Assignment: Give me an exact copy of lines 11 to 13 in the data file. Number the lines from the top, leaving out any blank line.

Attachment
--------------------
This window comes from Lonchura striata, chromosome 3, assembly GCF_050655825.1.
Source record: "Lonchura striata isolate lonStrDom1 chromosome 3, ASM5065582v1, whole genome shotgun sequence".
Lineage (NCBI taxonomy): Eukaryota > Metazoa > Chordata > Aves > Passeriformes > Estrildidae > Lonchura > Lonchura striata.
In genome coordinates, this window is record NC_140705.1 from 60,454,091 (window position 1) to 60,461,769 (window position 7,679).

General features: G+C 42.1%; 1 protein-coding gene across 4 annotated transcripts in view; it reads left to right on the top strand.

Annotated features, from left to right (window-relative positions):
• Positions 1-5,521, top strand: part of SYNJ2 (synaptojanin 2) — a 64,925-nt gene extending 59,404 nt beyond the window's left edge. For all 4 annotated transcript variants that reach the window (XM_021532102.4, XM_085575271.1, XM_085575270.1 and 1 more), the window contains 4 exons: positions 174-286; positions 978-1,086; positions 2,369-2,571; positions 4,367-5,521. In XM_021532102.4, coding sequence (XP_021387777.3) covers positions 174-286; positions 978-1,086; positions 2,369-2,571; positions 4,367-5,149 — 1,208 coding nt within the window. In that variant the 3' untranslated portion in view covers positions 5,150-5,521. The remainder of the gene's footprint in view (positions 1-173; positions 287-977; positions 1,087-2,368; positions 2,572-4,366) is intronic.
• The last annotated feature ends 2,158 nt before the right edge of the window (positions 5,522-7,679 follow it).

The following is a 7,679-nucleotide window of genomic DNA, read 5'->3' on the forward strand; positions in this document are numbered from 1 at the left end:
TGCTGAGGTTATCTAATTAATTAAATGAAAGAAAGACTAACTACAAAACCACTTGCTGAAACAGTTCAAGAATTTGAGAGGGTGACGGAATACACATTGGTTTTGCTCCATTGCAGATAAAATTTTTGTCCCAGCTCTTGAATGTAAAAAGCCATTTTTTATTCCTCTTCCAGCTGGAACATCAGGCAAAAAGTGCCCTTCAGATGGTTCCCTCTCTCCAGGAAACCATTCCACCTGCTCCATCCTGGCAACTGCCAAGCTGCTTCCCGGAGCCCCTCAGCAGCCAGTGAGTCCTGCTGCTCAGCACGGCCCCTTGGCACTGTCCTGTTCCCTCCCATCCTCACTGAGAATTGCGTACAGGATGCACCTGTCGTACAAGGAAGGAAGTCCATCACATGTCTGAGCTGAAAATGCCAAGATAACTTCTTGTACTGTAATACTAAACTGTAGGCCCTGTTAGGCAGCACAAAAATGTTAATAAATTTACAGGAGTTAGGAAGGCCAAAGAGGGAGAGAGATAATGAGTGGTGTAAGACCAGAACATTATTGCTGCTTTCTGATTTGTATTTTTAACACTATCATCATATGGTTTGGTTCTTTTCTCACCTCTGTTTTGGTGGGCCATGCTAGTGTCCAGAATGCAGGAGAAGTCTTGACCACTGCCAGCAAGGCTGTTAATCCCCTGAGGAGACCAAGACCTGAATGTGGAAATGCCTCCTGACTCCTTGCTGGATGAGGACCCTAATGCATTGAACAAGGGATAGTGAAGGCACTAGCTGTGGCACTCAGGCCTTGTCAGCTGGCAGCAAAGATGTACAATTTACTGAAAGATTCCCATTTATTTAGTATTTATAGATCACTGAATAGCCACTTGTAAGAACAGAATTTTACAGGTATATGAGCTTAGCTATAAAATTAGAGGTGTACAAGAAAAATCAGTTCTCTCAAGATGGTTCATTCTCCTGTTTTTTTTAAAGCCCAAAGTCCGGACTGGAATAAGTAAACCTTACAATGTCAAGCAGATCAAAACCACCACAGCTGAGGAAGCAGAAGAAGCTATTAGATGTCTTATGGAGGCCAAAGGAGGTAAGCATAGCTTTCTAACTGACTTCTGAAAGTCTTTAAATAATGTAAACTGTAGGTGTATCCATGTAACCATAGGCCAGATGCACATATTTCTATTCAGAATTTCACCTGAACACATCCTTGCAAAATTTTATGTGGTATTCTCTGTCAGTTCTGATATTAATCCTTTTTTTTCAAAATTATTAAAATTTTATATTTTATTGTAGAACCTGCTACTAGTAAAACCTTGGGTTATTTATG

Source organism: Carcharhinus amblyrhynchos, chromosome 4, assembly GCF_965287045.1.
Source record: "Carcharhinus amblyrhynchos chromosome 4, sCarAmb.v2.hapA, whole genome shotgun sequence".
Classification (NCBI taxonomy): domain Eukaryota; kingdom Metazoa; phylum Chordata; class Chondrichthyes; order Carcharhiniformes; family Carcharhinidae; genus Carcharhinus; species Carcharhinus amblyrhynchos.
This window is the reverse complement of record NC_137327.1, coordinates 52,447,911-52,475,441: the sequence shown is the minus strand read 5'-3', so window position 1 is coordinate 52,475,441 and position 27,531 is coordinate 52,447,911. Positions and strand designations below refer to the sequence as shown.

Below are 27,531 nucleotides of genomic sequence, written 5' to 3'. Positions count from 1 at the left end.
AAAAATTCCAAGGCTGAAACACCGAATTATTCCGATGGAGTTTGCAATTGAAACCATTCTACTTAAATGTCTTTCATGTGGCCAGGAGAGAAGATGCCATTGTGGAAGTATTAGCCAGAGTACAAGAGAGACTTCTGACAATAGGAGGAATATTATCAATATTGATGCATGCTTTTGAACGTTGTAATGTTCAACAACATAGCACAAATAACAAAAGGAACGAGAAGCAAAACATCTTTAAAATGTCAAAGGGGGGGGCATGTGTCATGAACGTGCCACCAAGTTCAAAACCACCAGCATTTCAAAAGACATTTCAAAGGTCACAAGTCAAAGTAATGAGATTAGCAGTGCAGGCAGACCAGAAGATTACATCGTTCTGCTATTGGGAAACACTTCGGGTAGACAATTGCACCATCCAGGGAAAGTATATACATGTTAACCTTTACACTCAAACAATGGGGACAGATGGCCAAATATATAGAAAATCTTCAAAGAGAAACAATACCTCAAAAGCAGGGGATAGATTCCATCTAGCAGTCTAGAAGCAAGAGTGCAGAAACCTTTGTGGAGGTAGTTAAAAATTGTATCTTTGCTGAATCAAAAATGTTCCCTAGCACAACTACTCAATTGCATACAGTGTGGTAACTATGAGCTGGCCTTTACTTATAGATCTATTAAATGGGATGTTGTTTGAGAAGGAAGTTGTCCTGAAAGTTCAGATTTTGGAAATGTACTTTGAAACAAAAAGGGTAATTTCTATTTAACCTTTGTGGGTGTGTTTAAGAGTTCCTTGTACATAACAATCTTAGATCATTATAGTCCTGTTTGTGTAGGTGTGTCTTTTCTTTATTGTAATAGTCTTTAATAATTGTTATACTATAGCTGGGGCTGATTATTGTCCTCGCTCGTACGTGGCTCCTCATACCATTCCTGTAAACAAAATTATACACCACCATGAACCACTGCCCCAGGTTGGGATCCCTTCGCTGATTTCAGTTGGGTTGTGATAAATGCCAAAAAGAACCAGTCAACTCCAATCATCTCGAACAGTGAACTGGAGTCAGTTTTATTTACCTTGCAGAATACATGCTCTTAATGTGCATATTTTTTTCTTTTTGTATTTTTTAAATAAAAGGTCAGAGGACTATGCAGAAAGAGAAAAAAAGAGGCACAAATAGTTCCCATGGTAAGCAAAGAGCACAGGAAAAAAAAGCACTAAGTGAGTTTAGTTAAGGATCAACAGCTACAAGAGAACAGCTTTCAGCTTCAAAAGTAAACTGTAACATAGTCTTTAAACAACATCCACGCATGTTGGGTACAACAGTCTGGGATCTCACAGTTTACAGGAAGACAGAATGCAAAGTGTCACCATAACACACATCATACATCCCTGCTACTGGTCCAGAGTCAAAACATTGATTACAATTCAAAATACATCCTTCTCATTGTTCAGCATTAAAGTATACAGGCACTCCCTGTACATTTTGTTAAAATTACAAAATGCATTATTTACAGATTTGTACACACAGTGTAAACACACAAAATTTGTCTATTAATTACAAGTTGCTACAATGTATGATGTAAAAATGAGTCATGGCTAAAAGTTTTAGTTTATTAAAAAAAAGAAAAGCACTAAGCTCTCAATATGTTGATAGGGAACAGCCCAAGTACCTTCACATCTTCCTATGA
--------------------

Source organism: Carcharhinus amblyrhynchos, chromosome 4, assembly GCF_965287045.1.
Source record: "Carcharhinus amblyrhynchos chromosome 4, sCarAmb.v2.hapA, whole genome shotgun sequence".
Classification (NCBI taxonomy): domain Eukaryota; kingdom Metazoa; phylum Chordata; class Chondrichthyes; order Carcharhiniformes; family Carcharhinidae; genus Carcharhinus; species Carcharhinus amblyrhynchos.